Canadian Innovation Policy: The Continuing Challenge

dc.contributor.authorScharf, Shirley Anne
dc.description.abstractThis dissertation undertakes to cast a new and discerning eye on the continuing enigma of Canadian federal innovation policy. Towards that end the dissertation employs the Developmental Network State (DNS) framework and pursues the question of whether the DNS can be used to explain why Canada - and specifically federal innovation policy since 2000 - has seemingly been unable to increase national Research and Development investments and positively impact Canada’s rate of innovation. Theoretically the dissertation argues that the DNS framework can be used to mend the gap between National Innovation Systems literature with its proclivity for an undertheorization of the state and historical institutionalism, which while robustly conceptualizing the state, has been less engaged with the innovation problématique. While admittedly including some modest conceptual sharpening of the framework, the argument draws on four key pillars of the DNS: policy durability over time; targeted resourcing that can enable innovation; thickening of triadic networks among business, academe and government and incentives for capitalization. The research methodology encompasses both qualitative and quantitative (particularly in the sense of economic) techniques and includes 54 in-depth interviews conducted with innovation leaders across the nation. With respect to the evidence assembled around the health of the Canadian innovation system, OECD indicators over the period of the 2000s generally show deteriorating trends, although investment in Higher Education R&D (HERD) is very much the stalwart exception. As for the four lines of inquiry investigated regarding federal policy, the issue of policy durability in large part reveals an increasing number of priorities overlaid at times with exceedingly ambitious objectives and the ongoing challenge of fashioning a more enduring federal strategy. As for targeted resourcing, while federal investments have been both sustained and substantive and while there has been particular attention to macroeconomic stability and research infrastructure, there has been a continuing pattern of oscillation between a focus on research and one on commercialization. With respect to triadic thickening of networks, the evidence continues to reveal the relatively shallow nature of collaboration - this despite robust funding, institutional mechanisms for networking and an ongoing priority on this issue by government. Here again however business financing of HERD stands out as the exception. In contrast, on incentives for capitalization there has been significant progress, although access to late-stage capital remains a challenge. Additionally, the study undertakes an examination of two sectors - Artificial Intelligence (AI) and pharmaceutical manufacturing, employing a “quasi-experimental” technique that examines impacts of policy initiatives over a period that dates back to 1987. In the case of AI, the enabling conditions of DNS do coalesce to form a robust innovation ecosystem. In the case of pharma, policy efforts have not been so sustained or holistic and innovation indicators duly tell this tale of deteriorating trends. In sum, what emerges is that federal innovation policy in the Canadian context has developed in rather truncated form - and it has tracked within the confines of more historically adept and enduring strategies such as upstream Research and Development and fiscal policy. Indeed, the pillars of the DNS framework serve to illuminate the dissonance between policy intent and impact, highlighting the unique nature of federal innovation policies as they have endeavoured to establish the agendas, funding, networks and capital that can provide a formula for advancing Canada on this front. This case study also suggests that the DNS itself may need honing - specifically that policy durability is not only a sufficient condition for innovation but in fact an anchoring one enabling other dimensions to follow suit.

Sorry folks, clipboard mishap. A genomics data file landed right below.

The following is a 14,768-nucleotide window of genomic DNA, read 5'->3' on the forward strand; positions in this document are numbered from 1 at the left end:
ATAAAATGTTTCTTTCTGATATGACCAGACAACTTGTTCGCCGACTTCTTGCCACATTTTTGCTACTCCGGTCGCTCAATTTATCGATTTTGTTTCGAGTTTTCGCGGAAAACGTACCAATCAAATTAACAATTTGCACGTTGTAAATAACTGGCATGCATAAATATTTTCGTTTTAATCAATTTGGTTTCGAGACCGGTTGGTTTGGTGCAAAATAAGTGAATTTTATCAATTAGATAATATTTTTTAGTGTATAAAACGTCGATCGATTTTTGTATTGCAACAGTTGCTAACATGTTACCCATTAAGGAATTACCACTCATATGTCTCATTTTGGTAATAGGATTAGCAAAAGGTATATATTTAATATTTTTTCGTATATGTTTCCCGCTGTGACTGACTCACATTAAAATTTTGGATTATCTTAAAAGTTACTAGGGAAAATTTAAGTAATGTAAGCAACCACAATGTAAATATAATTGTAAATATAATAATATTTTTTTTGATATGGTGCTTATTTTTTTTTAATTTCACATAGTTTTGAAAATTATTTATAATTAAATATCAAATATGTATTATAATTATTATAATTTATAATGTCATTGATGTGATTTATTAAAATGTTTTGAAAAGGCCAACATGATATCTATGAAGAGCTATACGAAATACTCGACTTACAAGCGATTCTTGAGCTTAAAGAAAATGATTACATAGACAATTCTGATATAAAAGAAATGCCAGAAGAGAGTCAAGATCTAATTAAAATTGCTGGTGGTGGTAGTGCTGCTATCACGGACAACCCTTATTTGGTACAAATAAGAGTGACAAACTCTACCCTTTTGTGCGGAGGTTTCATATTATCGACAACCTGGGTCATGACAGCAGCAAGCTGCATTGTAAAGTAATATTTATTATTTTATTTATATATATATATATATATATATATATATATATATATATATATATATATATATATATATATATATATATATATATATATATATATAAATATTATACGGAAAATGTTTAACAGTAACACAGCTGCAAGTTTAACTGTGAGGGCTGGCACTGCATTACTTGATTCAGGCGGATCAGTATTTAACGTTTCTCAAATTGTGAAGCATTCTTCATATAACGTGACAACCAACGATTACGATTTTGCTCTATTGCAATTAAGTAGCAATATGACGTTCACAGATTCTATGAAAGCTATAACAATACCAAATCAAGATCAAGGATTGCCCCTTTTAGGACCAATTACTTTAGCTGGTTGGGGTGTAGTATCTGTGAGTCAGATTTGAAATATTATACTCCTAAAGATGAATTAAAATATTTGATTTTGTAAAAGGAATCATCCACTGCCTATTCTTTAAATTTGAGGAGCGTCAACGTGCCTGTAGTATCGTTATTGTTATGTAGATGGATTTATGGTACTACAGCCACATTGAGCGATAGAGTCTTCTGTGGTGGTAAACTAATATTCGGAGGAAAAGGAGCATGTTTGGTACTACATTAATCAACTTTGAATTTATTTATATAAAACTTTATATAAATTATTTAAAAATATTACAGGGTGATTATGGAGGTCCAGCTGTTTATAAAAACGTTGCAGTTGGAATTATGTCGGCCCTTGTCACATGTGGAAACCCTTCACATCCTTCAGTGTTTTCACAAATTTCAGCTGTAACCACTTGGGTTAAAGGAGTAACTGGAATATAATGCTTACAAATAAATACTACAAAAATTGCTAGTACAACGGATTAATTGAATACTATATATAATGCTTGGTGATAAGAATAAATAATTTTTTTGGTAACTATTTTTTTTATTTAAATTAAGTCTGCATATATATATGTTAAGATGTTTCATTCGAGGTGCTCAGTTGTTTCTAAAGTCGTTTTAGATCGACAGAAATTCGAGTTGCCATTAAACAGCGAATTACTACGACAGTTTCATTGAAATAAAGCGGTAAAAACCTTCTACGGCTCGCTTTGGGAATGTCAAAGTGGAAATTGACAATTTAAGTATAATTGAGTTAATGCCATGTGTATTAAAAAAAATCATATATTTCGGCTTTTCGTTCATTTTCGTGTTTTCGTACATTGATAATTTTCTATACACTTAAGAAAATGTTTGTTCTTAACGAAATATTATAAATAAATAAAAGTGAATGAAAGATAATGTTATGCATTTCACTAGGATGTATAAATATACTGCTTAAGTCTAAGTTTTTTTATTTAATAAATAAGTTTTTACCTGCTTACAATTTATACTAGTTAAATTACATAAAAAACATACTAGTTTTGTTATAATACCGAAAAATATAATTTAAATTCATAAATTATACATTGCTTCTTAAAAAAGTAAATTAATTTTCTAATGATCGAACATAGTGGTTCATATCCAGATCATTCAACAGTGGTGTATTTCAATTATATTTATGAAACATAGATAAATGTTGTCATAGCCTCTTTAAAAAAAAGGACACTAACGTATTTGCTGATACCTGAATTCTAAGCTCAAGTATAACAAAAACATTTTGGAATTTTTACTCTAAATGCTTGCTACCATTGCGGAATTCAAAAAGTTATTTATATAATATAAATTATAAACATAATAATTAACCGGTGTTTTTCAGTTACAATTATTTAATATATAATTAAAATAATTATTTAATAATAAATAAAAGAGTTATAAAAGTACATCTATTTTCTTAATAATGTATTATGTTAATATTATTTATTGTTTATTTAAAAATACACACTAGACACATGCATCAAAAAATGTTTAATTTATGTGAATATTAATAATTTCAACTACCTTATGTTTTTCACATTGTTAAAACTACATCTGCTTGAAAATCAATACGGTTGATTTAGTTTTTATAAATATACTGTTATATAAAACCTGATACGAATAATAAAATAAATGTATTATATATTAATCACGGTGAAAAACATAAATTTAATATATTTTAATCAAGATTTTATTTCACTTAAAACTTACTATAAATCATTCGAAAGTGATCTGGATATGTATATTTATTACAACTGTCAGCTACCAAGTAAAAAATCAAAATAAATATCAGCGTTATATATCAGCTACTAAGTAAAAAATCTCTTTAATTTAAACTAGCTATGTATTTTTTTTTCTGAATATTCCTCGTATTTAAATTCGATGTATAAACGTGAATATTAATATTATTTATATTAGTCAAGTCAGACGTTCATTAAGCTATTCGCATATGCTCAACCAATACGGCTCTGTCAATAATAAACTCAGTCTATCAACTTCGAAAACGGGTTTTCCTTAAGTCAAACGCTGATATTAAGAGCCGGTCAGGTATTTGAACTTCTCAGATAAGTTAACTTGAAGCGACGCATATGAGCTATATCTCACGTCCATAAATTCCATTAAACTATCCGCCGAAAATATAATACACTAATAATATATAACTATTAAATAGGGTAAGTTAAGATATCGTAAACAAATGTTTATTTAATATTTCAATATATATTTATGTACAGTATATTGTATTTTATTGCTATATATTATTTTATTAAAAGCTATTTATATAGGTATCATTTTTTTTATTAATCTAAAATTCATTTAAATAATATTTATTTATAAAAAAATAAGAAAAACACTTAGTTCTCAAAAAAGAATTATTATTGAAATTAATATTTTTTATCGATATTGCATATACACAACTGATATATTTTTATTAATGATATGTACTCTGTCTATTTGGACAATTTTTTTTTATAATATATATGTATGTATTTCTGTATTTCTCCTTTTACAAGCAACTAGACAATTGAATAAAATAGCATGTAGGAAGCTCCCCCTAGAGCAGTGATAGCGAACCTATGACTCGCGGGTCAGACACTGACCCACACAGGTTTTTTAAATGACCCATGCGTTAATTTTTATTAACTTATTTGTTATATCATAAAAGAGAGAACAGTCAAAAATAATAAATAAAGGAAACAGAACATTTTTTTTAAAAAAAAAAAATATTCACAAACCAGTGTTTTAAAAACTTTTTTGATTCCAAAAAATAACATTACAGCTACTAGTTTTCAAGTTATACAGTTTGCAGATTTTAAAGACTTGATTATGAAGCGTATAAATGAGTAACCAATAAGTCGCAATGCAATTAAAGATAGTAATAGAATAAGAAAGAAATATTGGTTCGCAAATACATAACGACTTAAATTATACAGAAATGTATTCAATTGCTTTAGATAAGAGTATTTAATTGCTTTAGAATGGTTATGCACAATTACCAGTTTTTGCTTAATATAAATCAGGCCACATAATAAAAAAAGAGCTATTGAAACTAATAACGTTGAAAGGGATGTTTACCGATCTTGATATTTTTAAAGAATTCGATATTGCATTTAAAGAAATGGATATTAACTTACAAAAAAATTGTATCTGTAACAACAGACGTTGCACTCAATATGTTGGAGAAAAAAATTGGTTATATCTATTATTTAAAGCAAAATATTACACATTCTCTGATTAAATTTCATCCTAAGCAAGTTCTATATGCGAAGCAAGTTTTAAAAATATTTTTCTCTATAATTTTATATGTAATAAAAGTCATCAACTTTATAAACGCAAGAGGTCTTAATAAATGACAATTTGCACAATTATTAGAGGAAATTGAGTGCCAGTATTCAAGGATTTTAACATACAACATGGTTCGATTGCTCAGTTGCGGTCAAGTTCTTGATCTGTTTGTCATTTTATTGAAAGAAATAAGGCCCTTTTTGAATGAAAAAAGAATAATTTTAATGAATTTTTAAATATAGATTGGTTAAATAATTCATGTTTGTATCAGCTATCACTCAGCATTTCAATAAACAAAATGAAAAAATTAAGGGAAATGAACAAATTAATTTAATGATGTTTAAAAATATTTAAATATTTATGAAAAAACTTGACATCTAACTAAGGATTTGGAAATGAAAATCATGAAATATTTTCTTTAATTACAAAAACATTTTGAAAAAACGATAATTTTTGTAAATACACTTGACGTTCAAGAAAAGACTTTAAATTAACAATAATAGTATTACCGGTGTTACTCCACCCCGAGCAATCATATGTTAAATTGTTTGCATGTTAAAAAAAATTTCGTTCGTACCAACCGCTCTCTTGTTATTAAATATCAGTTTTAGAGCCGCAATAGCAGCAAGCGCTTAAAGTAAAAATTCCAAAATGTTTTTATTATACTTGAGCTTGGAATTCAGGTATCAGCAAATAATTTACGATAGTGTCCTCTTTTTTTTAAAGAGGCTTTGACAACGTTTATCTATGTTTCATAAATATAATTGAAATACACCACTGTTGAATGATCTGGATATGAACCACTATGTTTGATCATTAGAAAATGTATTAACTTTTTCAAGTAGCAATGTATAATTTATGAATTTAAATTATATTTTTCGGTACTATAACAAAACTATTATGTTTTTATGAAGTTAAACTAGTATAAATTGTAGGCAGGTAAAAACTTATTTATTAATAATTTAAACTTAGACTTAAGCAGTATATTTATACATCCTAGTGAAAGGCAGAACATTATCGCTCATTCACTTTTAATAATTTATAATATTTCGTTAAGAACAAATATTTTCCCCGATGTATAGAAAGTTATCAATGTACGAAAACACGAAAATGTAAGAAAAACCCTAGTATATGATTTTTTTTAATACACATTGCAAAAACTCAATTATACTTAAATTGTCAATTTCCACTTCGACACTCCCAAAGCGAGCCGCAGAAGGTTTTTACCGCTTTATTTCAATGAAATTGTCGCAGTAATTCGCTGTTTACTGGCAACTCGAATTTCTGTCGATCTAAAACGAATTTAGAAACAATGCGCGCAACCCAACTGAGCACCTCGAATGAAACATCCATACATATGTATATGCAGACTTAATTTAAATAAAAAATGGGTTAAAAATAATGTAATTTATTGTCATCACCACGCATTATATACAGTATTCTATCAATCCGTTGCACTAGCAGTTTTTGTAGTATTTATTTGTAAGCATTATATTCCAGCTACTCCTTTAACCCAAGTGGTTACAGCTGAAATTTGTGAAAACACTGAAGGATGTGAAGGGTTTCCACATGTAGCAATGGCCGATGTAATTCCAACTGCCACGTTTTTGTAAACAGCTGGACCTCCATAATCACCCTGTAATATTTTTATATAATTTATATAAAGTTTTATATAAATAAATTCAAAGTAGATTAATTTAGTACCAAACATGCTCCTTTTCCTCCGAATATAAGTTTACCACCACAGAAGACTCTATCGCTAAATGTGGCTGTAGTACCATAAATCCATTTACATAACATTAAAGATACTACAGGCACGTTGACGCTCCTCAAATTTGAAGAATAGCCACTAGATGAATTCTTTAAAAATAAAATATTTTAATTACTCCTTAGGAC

dc.publisherUniversité d'Ottawa / University of Ottawa
dc.subjectCanadian Innovation Policy
dc.subjectPharmaceutical Manufacturing
dc.subjectArtificial Intelligence
dc.subjectPolicy durability
dc.titleCanadian Innovation Policy: The Continuing Challenge
dc.contributor.supervisorBernier, Luc sociales / Social Sciences
uottawa.departmentÉtudes politiques / Political Studies
CollectionThèses, 2011 - // Theses, 2011 -